I learned-- a long time ago-- that I have a short little span of attention.
What I also learned-- which is perhaps not as obvious-- is that I am able to stay quite focused on a task, if I am only dealing with it for a short time.
For example, as part of my work I list large numbers of items for sale on auction site eBay. If, for example, I want to add 120 new items on any given Sunday (not an uncommon event, in my life!), I have to create all those listings-- each with a description, measurements of the item, statement of condition and photographs-- first. And that will most likely be a 12-hour odyssey.
All that said, I have to get the stuff out there, or I'm not going to be making a living.
I used to struggle mightily with these "listing marathons" (I've been selling on eBay since 1998) and they were always the least favorite part of my work. It would just be soooo difficult to stay on task, and I would quite frequently catch myself "nodding off" in front of the computer because the "scope" of the task ahead was enough to put me to sleep.
After some experimentation, I discovered that I could "do quite well" if I started keeping track of my progress. I started having little "time charts" next to me, and tracking-- hour by hour-- how many listings I would create. I would turn it into a small "game" with myself, eventually determining that 10 items per hour was a pretty good rate of progress.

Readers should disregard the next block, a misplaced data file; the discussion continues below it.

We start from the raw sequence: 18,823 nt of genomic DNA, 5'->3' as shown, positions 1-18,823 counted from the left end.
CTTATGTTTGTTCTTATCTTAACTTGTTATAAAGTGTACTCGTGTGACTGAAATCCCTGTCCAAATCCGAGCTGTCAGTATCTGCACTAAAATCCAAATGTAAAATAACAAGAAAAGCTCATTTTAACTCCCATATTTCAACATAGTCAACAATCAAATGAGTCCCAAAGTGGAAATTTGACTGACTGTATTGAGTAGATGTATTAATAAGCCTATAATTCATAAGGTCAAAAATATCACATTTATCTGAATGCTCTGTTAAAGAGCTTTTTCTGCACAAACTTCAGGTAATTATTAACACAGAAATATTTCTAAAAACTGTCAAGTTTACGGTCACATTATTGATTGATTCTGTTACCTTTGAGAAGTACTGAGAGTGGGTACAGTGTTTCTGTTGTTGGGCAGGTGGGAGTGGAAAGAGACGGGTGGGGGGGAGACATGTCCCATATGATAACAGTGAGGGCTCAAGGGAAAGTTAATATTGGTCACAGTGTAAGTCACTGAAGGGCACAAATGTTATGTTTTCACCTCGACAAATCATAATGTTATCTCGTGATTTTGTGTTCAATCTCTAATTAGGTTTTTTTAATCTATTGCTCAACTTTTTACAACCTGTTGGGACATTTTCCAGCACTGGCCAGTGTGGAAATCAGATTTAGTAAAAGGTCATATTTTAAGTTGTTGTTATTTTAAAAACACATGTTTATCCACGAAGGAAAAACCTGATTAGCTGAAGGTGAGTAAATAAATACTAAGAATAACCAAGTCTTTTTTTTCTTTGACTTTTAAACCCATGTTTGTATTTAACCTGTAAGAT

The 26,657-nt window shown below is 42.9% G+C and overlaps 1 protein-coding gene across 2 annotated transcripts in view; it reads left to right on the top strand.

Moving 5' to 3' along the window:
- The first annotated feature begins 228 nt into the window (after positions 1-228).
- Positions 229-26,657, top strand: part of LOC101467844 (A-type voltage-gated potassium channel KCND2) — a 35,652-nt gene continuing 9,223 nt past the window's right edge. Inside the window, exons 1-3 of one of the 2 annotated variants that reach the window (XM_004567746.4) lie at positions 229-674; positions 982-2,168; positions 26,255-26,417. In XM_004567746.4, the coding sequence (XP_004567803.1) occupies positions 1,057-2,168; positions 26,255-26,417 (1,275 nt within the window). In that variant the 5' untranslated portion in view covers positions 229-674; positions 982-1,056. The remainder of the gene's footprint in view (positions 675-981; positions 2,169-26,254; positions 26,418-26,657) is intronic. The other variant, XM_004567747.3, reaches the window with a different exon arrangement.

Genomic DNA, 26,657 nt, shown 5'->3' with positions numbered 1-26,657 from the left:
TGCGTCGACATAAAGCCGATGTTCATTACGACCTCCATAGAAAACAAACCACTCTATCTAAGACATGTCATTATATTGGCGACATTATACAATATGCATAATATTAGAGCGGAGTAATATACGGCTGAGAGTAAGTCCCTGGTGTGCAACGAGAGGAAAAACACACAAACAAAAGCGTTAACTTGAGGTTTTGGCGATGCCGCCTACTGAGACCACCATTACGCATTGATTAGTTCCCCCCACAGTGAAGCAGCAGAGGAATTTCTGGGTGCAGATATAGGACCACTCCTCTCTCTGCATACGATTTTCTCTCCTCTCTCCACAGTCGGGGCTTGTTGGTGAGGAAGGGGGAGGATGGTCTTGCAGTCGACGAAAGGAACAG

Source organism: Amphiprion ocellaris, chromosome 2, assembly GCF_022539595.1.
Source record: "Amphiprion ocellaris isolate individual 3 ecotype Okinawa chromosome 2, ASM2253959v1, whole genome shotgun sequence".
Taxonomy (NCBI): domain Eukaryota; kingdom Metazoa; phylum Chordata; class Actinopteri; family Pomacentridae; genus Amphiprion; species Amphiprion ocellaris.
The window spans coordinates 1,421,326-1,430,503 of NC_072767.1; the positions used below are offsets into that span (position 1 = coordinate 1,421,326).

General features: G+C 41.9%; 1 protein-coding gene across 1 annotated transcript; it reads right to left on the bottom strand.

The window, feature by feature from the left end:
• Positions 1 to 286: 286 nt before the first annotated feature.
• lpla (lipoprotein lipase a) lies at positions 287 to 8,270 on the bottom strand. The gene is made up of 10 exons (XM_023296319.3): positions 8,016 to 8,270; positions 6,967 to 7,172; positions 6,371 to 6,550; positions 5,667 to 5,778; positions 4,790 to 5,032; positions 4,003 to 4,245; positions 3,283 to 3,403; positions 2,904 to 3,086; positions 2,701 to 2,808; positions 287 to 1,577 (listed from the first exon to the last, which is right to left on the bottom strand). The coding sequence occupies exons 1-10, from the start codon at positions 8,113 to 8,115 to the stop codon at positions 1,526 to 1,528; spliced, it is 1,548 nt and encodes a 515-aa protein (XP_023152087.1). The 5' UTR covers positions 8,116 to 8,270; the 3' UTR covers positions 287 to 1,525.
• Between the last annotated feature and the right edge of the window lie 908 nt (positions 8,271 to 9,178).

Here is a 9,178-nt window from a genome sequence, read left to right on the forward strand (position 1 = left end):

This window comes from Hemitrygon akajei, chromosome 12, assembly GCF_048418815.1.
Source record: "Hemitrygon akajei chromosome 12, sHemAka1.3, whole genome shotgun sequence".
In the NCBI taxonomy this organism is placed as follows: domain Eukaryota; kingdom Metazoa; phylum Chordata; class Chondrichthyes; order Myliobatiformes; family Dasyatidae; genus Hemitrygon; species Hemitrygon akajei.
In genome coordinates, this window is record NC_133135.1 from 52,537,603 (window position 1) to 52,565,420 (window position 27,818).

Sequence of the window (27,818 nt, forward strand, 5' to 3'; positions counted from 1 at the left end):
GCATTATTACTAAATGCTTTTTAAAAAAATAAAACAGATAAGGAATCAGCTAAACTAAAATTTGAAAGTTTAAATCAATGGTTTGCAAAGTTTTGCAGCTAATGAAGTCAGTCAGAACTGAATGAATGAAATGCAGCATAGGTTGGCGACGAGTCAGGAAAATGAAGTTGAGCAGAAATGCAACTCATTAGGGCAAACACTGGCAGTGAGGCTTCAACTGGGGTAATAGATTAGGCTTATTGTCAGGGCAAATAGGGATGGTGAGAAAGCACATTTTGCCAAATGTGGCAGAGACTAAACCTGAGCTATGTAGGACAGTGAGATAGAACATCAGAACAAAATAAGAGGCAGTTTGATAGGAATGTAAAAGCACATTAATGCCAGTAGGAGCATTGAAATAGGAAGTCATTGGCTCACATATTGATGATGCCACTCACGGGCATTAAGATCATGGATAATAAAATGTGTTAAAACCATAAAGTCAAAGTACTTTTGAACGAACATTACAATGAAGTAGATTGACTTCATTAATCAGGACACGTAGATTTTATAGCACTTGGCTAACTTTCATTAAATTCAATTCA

Out of these "progress charts" grew the idea that I could use clocks and timers to break large and seeminly overwhelming tasks into much smaller and less daunting parts. I now keep an alarm clock on my desk, next to the computer, so I can monitor tasks. My overall productivity (or "output," if you will) has increased tremendously after I have started chopping my large projects into small chunks.
When you have ADD... and especially the inattentive kind, where you are not "bouncing off the walls," using little tricks with time seem very beneficial.
What's more... if I knuckle down and get the listings done in 23 minutes? I get to reward myself by walking around, or maybe looking at Facebook, or something else.
Using timers to break large time periods into smaller chunks doesn't really affect the actual volume of work I need to get done... it merely "re-frames" how I perceive the work. Or, you might say I am using "Jedi mind tricks" on my own brain.
It's a HELL of a lot easier-- and cheaper, and safer-- than pumping your body full of pharmaceuticals with God-knows-what kind of side effects.